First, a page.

Venlafaxine is an anxiolytic that helps with flushes and anxiety. This medicine needs to be weaned; stopping it suddenly can cause severe depressive thoughts. Menograine or Dixarit (clonidine) is an old centrally-acting hypertensive medication that helps with flushes. 

These group of medications (SSRI and SNRI) should only be prescribed by your primary care clinician as some may interact with cancer medicine. All these anti-depressant and anxiolytics should be weaned up and down over a two-week period. Another option is certain anticonvulsant medication. I’m enjoying the info on purified pollen extract. Other possibilities are cognitive behavioural therapy; relaxation therapy; acupuncture; and stellate ganglion block (cautionary). My best is ‘cooling down the motor’; for me this is swimming, cold showers, ice cold water, and fans that spray water.

Off with the mood swings, Queen of Hearts

The problem with menopausal mood swings is you may be shouting ‘Off with your head’ to everyone. This behaviour isn’t acceptable. Don’t excuse it, rather accept and recognise it. So, like a toddler needs time out, so do you. 

Options are yoga; exercise; shut your door and listen to calming music; or a hobby that allows you to diffuse. I’ve taken up piano, dancing, Krav maga, and Duolingo. Am I nicer? Probably not. But, rather me take my surgical irritation out on a paid instructor, piano or an app.

Talk to a friend or partner. Again, you may be thinking it and wanting to say it. But, walk away and don’t. You may not have control of your bladder, but of your tongue, you do. And if you lose it, apologise.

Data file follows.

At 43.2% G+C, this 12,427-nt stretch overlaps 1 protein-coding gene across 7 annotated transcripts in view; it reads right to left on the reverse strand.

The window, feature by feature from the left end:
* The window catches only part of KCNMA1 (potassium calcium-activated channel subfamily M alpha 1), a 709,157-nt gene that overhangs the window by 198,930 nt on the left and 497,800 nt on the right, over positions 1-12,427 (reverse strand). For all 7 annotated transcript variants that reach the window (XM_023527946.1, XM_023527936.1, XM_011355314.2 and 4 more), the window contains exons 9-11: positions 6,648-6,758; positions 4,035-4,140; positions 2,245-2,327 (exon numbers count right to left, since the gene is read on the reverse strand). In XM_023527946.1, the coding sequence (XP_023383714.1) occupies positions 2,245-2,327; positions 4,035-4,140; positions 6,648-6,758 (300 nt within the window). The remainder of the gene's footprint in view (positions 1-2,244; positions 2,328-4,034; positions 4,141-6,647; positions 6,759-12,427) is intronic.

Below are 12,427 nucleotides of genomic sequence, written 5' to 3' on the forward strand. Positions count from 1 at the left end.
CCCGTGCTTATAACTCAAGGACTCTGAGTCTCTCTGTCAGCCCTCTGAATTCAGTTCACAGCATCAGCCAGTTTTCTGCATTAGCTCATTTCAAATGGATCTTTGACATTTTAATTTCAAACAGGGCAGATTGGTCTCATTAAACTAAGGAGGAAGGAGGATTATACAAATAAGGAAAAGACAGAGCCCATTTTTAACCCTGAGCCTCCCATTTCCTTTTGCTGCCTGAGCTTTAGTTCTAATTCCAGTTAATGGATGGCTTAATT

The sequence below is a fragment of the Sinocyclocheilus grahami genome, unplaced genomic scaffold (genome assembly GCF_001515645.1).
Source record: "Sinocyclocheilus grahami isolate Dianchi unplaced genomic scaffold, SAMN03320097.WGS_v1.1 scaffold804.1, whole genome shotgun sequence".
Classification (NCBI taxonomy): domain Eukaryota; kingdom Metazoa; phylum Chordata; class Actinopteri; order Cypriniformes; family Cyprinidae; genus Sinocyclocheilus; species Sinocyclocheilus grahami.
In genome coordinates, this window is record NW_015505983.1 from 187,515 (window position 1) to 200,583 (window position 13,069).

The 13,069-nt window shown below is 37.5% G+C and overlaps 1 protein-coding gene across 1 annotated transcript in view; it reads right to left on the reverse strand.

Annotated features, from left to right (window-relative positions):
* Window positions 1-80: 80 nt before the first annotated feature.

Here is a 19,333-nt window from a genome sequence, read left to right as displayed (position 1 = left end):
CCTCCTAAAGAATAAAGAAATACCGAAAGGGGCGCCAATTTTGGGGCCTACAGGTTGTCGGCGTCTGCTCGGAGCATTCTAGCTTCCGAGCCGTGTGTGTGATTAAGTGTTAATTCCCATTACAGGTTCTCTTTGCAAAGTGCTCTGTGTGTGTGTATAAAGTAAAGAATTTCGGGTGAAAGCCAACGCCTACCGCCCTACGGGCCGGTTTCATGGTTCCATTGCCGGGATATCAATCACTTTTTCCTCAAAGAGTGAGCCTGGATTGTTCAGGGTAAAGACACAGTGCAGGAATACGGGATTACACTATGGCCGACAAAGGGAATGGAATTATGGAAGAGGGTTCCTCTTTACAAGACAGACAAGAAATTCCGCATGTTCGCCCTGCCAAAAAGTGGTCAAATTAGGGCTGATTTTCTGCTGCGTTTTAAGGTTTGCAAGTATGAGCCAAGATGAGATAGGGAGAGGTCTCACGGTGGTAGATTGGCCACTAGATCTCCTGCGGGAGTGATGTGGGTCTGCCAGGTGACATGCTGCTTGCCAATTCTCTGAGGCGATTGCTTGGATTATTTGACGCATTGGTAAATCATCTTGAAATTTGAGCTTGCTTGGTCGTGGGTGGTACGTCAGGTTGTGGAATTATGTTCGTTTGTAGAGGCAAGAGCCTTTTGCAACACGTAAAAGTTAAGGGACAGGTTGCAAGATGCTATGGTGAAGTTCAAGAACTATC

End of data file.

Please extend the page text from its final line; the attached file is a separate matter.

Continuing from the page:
Unexplained tears can be had in your space or time. Not in front of your kids. Or watch a sad film, cry till you can’t anymore and blame the movie.

Yzma, strengthen your bones and get some sun

I didn’t know about Yzma (The Emperor’s New Groove) until my kids likened me to her. She has osteoporosis. Although this is best prevented by regular exercise in your pre-menopausal years, if you’re already osteoporotic, make sure there isn’t a medical cause. Check parathyroid and quit smoking. 

To fix or prevent this, requires weight-bearing exercise (I like Bodytech for the osteo data) and supplement with calcium and calciferol (vit D – sunshine vitamin).

The addition of bisphosphonates help with improving bone density. Some studies predict that it’s also protective against little cancers nesting and growing in the bone.

Switch on the desire hormones, Cruella de Vil

No sexual desire? That can make any female a little cra-cra! Vaginal dryness is managed not by grabbing K-Y Jelly before you score. But long-term preparedness.

So, awkward question and complex answer. Why is it you aren’t doing the horizontal dance as much as when you were in your 20s? Is it your partner? Life? Is it that you don’t feel the gorgeous new you, that you should feel after surgery and treatment, or is it painful and uncomfortable? It’s probably a combination of many factors.If you want to improve your physical relationship, physical intimacy is a choice, but is fun!

As we age, we may lose the desire due to many factors, not least of which is that we’re now not programmed to procreating. So, our menopausal bodies may switch off the desire hormones. But you can switch them on (if you want). 

With weekly and safe vaginal oestrogen, comfortable physical intimacy can be achieved. There are also excellent therapists that one can talk to. Vaginal oestrogen also helps prevent urinary tract infections; so, it’s something I advocate. 

Evil Queen, you can’t defy age